Democratic Rep. Maxine Waters of California has funneled more than $1 million in campaign cash to her daughter, according to new data.
Federal Election Commission records show that since 2003, the 82-year-old Waters has paid her daughter, Karen Waters, roughly $1.13 million in 163 payments.
Most of the money paid to her daughter is related to "slate mailer" fees.
Fox News called slate mailing "an uncommon practice in federal elections" and noted that Waters was "reportedly the only federal politician to use a slate-mailer operation during the 2020 general election."
California's Democratic Gov. Gavin Newsom has employed the practice, as did Vice President Kamala Harris when running for the U.S. Senate.
The practice has also come in for criticism from CalMatters, a nonprofit journalism group in California, which noted in October that the mailers include "a phalanx of candidates and proposition positions on the same glossy postcard" and call on voters to "support the 'slate.'"
"The catch: While some of these mailers reflect the earnest political values of the organizations that put them together, many are pay-to-play money-makers that blur the line between endorsement, paid advertisement and extortion," according to CalMatters.
In addition to her slate mailer fees, over the final quarter of 2020, Karen Waters raked in a $1,000 payment for “Walker payments”; and payments of $900 and $5,000 for “GOTV" or get-out-the-vote operations.
The latest revelation outraged conservative commentator Mike Miller, who wrote on RedState.
"Daughter dearest could use the cash — or maybe mommy dearest just wants to funnel it to her -- so Mad Max creates what appears to be a bogus job -- given that she was the only federal politician in the country to use it. Mission accomplished. Yep, I believe I’ve got it," he wrote.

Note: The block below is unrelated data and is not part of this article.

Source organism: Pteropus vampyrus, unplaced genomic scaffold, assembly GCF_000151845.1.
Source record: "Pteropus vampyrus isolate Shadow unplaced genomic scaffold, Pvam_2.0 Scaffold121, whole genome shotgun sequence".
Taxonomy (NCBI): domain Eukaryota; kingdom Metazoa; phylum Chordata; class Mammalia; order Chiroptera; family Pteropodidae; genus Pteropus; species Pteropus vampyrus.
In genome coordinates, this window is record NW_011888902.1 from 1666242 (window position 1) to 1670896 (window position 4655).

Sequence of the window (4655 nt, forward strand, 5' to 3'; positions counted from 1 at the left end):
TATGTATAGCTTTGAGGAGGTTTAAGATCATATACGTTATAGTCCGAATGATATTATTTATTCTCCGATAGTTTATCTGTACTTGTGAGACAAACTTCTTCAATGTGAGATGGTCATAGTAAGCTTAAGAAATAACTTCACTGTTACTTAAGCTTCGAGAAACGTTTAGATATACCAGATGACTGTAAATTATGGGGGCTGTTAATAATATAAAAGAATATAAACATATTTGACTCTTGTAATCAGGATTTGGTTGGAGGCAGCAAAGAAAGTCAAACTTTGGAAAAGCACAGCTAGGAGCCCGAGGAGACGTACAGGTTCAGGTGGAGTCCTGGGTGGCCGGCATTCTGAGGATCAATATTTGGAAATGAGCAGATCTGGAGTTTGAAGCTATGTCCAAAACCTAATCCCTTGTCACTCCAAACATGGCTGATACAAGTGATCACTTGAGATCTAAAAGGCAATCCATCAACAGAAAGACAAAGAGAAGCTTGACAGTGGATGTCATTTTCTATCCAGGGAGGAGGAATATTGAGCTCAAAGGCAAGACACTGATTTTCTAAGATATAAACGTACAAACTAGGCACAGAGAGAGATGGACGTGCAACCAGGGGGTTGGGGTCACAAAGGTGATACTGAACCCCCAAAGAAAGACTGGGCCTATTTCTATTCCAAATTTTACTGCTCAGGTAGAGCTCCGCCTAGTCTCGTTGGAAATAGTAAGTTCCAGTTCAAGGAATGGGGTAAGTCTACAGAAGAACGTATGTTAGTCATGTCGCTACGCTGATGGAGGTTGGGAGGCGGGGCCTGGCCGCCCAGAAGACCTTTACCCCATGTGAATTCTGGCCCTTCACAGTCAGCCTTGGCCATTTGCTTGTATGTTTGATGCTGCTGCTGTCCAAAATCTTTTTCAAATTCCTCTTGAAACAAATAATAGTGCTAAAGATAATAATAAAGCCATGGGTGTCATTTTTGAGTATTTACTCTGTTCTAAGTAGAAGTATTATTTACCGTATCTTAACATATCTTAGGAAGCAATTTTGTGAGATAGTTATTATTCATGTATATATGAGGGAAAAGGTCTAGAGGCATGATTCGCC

Karen Waters is not the only member of Waters' family to profit from the congresswoman.
In 2004, the Los Angeles Times reported that members of Waters's family had netted over $1 million over the previous eight years. The article bore the telling headline, "Capitalizing on a Polititican's Clout."
"Waters's daughter and son pocketed fees from campaigns endorsed by the congresswoman, and her husband worked for a bond underwriting firm that received government business from her political allies,' The Washington Post wrote in summing up the report.
"They do their business and I do mine," Waters said at the time. "We are not bad people."
In 2018, the National Legal and Policy Center formally complained to the Federal Election Commission, asking for a full audit of the Citizens for Waters campaign.
Tom Anderson, director of the group’s government integrity project, told Fox News at the time that the fees Waters collects allow her to collect money from other politicians far in excess of the campaign fund-raising limit
“Maxine Waters found an old provision and turned it into a cottage industry,” Anderson told Fox.
“She is going to be re-elected no matter what,” Anderson said. “She comes knocking on other politicians in California to say, ‘Do you want my endorsement?’ because she knows they don’t want her opposing them.”
This article appeared originally on The Western Journal.